Update 11am: Corangamite Shire says a number of roads across the shire remain closed due to flooding. They are: Lower Darlington Road, Gnarpurt between Gnarpurt Road and Collins Lane (due to the bridge being washed out); Smythe Street, Skipton at the bridge over Mt Emu Creek; Curdies River Road at Curdies River Bridge; Limeworks Road; Cahills Road, Lismore; Maddens Bridge Road, Glenfyne (for at least the next week); Williams Road (one lane closed due to being washed out), near Scotts Creek; Grists Road between Linton Road and Lismore Pittong Road; Four Trees Road between Gnarkeet Road and Collins Lane. Vite Vite Road between Derrinallum-Skipton Road and Vite Vite-Skipton Road has been reopened.
Moyne Shire road closures include: Vickers Road, Garvoc; Sampsons Ford Road, Garvoc; Mahoneys Ford Road, Naringal; Korongah North Road, Rosebrook; Kents Ford Lane Ballangeich; New Bridge Road, Ellerslie; Connewarren Lane, Mortlake and Bromfields Road, Woolsthorpe.
There are around 200 road closures across Victoria. DO NOT compromise your safety and drive through closed roads. pic.twitter.com/rOIbvdLzHu— VicEmergency (@vicemergency) September 18, 2016
Update 10.30am: Warrnambool SES unit controller Giorgio Palmeri said the Mount Emu Creek at Panmure peaked overnight between midnight and 1am and is now falling.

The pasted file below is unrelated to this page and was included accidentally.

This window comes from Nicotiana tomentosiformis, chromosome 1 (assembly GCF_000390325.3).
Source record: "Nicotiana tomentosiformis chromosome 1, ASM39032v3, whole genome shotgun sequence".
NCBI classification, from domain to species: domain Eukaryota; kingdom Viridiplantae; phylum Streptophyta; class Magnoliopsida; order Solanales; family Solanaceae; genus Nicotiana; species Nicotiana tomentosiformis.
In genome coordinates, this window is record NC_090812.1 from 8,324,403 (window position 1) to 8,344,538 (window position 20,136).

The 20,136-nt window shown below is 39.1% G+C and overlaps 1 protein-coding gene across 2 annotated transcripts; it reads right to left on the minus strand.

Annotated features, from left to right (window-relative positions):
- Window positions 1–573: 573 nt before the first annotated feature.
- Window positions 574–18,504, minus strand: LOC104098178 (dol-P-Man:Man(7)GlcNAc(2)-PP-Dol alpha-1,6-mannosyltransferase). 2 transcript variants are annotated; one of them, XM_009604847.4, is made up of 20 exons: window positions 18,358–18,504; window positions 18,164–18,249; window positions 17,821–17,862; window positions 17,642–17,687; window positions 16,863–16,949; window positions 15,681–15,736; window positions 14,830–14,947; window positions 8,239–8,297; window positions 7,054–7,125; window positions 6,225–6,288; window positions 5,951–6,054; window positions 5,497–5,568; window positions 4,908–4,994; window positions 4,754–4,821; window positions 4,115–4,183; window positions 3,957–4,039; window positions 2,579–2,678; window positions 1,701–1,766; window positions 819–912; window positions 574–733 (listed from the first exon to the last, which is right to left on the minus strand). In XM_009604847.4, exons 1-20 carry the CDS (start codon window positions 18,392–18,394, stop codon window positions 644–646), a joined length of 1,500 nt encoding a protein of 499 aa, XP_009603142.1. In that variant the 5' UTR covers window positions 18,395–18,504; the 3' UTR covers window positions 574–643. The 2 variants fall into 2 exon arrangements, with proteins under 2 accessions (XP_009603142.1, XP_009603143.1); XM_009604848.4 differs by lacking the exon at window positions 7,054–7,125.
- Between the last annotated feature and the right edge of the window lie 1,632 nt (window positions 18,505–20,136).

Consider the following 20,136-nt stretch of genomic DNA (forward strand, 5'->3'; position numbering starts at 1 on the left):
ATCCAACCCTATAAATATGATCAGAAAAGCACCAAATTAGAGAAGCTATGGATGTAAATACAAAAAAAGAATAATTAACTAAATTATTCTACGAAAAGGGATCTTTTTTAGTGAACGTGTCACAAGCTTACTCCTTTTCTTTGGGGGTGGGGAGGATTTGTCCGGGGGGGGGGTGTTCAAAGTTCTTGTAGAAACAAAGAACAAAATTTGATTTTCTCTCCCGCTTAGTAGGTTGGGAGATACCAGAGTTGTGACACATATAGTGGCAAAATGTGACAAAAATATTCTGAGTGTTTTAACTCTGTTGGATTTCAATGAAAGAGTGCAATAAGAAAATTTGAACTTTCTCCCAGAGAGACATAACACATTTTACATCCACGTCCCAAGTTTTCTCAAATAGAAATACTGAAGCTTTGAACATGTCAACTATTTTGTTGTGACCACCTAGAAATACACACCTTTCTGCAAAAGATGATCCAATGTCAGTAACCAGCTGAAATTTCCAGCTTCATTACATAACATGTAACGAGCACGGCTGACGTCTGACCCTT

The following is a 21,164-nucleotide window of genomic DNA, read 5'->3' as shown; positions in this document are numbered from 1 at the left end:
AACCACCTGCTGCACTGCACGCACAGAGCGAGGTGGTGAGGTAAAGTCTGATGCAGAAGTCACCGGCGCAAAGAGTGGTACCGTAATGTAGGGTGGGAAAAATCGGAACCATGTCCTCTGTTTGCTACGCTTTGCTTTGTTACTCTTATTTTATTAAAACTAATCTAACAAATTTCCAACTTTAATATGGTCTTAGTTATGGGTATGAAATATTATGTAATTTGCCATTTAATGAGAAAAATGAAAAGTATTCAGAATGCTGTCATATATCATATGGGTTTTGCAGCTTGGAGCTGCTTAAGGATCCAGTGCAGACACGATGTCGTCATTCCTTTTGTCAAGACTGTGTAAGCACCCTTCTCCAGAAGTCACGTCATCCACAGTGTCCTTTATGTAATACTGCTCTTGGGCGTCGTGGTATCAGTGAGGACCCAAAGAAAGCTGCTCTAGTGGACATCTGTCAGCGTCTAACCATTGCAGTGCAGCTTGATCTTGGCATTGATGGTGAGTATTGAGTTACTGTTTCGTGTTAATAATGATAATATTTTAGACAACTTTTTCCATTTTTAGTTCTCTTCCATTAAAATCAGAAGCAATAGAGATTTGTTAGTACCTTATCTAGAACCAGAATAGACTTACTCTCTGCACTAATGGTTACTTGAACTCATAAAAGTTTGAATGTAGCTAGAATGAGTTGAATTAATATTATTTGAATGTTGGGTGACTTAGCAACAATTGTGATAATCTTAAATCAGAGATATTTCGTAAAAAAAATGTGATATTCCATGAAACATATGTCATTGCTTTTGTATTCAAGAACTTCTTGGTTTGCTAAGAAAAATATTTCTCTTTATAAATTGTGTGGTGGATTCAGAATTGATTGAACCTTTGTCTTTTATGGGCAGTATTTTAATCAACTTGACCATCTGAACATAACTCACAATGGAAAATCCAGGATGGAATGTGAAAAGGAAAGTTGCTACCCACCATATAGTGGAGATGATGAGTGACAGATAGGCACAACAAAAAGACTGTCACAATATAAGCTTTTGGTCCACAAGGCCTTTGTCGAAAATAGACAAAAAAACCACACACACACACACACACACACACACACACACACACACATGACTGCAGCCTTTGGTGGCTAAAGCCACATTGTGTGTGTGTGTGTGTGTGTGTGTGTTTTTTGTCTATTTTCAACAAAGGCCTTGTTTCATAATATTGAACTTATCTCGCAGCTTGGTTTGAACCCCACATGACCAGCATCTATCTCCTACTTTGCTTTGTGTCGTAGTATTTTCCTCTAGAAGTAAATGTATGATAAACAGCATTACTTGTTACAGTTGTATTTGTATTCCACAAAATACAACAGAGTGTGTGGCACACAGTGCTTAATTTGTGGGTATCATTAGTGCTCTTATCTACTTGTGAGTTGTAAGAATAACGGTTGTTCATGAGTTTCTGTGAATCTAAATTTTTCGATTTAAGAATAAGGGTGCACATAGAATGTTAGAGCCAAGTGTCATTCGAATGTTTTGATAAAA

Mr Palmeri said the community was well-prepared and there has been no damage to properties.
In Allansford, Mr Palmeri said the Hopkins River had risen about 60 centimetres overnight and was still expected to peak about 10pm Sunday.
Sandbagging and other preparations have been carried out and Mr Palmeri said no properties had been affected so far.
“We are doing what we did for the 2011 floods and at the moment there are no issues,” he said
Update 7.30pm: State Emergency Services operations officer Ken Smith reassured the Allansford meeting that crews had done all the could to prepare for the flood, and that the SES would be on standby to help those who needed assistance.
Mr Smith told the meeting that the Hopkins River was now expected to peak from 10pm on Sunday night and earlier in the afternoon for Mount Emu Creek at Panmure.
“We are ahead of the game,” he said.